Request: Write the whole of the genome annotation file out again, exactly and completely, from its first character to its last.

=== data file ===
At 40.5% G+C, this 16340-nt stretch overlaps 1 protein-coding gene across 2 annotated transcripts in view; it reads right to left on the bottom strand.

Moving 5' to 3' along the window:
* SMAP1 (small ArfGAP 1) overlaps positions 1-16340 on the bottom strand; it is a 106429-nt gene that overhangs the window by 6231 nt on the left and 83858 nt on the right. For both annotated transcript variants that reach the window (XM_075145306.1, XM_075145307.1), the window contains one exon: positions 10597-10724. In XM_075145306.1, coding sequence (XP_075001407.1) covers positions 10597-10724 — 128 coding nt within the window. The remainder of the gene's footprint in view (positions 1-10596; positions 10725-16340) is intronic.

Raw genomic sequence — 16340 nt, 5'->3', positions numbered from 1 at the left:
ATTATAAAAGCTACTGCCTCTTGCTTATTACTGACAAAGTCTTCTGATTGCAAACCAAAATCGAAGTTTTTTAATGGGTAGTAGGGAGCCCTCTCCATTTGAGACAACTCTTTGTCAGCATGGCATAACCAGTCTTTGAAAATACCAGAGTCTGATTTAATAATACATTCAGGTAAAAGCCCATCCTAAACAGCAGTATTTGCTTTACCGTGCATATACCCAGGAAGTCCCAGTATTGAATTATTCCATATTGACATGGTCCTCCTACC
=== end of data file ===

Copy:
At 40.5% G+C, this 16340-nt stretch overlaps 1 protein-coding gene across 2 annotated transcripts in view; it reads right to left on the bottom strand.

Moving 5' to 3' along the window:
* SMAP1 (small ArfGAP 1) overlaps positions 1-16340 on the bottom strand; it is a 106429-nt gene that overhangs the window by 6231 nt on the left and 83858 nt on the right. For both annotated transcript variants that reach the window (XM_075145306.1, XM_075145307.1), the window contains one exon: positions 10597-10724. In XM_075145306.1, coding sequence (XP_075001407.1) covers positions 10597-10724 — 128 coding nt within the window. The remainder of the gene's footprint in view (positions 1-10596; positions 10725-16340) is intronic.

Raw genomic sequence — 16340 nt, 5'->3', positions numbered from 1 at the left:
ATTATAAAAGCTACTGCCTCTTGCTTATTACTGACAAAGTCTTCTGATTGCAAACCAAAATCGAAGTTTTTTAATGGGTAGTAGGGAGCCCTCTCCATTTGAGACAACTCTTTGTCAGCATGGCATAACCAGTCTTTGAAAATACCAGAGTCTGATTTAATAATACATTCAGGTAAAAGCCCATCCTAAACAGCAGTATTTGCTTTACCGTGCATATACCCAGGAAGTCCCAGTATTGAATTATTCCATATTGACATGGTCCTCCTACC